Distinctive solo voices… The three of us have very similar ranges. We have very distinctive solo voices, but there's something magical that happens when we sing together. … When we first started, it was a group consensus kind of thing. We'd put on a Christmas song and just start up harmonies. All three of us have a background in singing either in church or in folk things or even just in high school choir and we can make things up pretty well. So, the first few shows we did that and then Allison stepped to the forefront and said, “Hey, I'd really like to take a crack at doing this." And so now she does almost all of our arrangements.”
Steppenwolf’s 1700 Theatre Space … “It is a fantastic space. I jokingly call it the old Ethan Allen. If you're a long-time Chicagoan, you might remember the Ethan Allen store that used to be just north of Steppenwolf. Well, that is now part of Steppenwolf and connected to their mainstage space and a fantastic bar called Front Bar because it's in the front of the theater. They do small plates and great cocktails that you can bring into the venue. And the venue is really committed to doing experimental things. I have participated in live storytelling there with ‘You're Being Ridiculous’ and I've seen several different friends do musical acts, bands or cabarets … some readings of new shows, some workshops. It's a great space where a Steppenwolf subscriber gets a chance to have a richer experience … the producers at Steppenwolf have been amazing to work with and they're really committed to doing cool, edgy, diverse programming.”
Small-town upbringing…“one of the things that my small-town upbringing and my fantastic parents really placed on me from a very early age is that not everybody gets to do what you know how to do. That was something that I've always grown up with. So, I feel a lot of times like a weird responsibility, especially growing up gay and seeing the world through a unique filter from an early age. I now feel a very strong responsibility to tell my story and hopefully help somebody else who might be having anything that's even remotely similar to the kind of experience I had. I think that's how we create empathy - sitting and talking, and, more importantly, listening.”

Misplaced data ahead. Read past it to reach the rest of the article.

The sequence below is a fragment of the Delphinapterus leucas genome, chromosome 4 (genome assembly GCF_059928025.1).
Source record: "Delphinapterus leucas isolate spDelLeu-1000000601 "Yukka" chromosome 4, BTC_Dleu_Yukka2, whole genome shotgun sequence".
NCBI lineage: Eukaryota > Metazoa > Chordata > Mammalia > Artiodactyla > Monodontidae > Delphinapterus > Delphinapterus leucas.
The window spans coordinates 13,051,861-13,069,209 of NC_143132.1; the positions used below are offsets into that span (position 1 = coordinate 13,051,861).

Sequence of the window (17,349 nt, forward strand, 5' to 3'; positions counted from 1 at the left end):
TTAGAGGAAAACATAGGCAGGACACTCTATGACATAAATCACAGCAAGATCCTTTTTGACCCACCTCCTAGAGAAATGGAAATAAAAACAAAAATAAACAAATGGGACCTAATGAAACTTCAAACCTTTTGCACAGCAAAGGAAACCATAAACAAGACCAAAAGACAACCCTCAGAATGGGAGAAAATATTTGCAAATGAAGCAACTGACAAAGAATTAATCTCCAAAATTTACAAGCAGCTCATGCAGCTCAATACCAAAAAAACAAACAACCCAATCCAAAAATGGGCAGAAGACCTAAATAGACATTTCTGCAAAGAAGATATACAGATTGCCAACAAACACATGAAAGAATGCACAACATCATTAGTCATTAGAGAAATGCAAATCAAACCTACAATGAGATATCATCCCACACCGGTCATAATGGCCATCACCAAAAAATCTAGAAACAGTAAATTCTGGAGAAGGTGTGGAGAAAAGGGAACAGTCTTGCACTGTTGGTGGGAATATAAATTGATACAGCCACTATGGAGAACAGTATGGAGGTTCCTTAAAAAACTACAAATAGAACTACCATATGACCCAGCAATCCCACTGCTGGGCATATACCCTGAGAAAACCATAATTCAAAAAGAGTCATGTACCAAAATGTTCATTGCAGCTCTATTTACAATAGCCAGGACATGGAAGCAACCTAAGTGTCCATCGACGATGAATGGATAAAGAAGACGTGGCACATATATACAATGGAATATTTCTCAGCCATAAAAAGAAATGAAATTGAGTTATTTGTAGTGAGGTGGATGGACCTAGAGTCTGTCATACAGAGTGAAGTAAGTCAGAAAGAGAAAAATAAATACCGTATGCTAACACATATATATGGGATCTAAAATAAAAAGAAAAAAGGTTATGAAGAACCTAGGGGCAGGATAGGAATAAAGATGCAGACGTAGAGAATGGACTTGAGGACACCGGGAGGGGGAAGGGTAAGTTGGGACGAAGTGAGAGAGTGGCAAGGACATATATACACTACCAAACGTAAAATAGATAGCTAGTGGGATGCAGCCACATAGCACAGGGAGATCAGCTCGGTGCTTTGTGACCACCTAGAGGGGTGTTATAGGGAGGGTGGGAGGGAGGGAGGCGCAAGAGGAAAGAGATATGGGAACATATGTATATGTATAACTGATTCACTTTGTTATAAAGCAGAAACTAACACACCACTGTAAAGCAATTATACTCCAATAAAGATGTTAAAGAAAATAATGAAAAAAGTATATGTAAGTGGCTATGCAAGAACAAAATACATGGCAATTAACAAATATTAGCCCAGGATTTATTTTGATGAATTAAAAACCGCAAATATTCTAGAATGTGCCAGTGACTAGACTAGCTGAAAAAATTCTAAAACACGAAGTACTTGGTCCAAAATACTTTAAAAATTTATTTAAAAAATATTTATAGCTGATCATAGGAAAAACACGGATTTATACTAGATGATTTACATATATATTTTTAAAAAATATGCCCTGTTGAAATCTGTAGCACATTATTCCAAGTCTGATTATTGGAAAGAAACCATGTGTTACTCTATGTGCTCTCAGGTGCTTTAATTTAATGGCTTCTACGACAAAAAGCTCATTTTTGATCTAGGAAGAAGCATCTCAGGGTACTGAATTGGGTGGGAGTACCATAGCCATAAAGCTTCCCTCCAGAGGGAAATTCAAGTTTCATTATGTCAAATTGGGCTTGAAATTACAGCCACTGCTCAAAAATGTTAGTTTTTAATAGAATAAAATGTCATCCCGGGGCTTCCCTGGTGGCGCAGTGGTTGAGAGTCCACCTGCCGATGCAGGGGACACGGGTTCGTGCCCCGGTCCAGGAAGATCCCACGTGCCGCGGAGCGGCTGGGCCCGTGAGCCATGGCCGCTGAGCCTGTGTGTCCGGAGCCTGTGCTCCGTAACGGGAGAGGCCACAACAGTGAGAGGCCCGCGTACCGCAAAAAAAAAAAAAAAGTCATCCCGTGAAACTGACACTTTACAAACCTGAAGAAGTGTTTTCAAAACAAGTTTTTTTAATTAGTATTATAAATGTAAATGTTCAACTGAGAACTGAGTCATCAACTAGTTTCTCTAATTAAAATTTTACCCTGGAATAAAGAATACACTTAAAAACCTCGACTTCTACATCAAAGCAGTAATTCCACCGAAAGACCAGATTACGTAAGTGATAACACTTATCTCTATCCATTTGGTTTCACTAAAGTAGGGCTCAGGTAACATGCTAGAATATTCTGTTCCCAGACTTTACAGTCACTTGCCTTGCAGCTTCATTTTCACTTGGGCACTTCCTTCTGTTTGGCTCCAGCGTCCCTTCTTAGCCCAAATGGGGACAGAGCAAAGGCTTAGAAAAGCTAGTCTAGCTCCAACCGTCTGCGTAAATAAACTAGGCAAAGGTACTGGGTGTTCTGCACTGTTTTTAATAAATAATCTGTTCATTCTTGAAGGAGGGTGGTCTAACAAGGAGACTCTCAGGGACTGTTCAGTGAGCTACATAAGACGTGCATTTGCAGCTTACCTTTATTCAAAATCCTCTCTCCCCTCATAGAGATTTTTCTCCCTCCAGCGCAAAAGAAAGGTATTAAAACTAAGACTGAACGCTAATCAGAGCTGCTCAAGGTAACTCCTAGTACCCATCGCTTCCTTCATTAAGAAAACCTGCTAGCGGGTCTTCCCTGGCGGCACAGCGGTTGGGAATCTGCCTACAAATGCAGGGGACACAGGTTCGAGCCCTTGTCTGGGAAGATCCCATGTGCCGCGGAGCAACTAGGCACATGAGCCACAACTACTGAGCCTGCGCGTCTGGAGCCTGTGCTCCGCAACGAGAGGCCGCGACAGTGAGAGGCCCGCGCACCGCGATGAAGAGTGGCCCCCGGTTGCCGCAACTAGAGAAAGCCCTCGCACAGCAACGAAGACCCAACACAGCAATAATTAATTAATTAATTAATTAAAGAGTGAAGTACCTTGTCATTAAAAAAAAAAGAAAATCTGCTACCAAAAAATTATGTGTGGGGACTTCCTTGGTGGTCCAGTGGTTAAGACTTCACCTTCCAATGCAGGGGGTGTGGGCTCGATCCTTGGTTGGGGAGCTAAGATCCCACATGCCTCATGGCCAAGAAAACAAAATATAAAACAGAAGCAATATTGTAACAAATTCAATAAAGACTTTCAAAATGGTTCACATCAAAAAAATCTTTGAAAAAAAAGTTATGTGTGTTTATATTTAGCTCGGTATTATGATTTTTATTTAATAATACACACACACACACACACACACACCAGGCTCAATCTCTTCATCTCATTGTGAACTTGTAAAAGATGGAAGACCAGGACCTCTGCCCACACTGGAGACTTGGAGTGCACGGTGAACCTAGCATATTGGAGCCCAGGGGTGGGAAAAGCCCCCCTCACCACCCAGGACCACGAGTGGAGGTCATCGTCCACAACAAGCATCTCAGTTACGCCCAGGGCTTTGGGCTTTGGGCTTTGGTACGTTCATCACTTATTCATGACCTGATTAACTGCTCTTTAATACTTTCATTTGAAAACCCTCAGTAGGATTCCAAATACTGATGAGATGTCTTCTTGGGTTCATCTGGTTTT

Be yourself … I found myself when I turned 40 in a dry spell in my career, going through a divorce which felt very public because I was married to another person in the industry, Doug Peck, who I still love dearly - he's playing the Joni show - we're still dear friends. But it was a very public relationship. … So, I went through a real rough time. It was not fun. I felt bad. I felt back down in the trenches. I had enjoyed eight to ten years of working non-stop … And then, it's one of those moments that I think everyone goes through. You just get knocked down a little off your pedestal. So, I went back to creating me and my story, which is how I came to cabaret to begin with. I started doing cabaret in 1999 because I wasn't getting cast. So, it's one of those things where if your path isn't there artistically especially, I feel it's important that you just got to create it. And the thing is, I would get done with those cabaret shows and I had a binder full of 17 songs that I knew how to sing backwards and forwards. I knew all the lyrics. I knew all the acting beats of the dramatic ones and I knew all the punchlines of the comedy ones so I could go into any audition and never have a feeling I am cramming for this audition. … I think if you can stand in front of an audience and be yourself and be truly in your skin, it's a lot easier to go in and pretend you're somebody else.”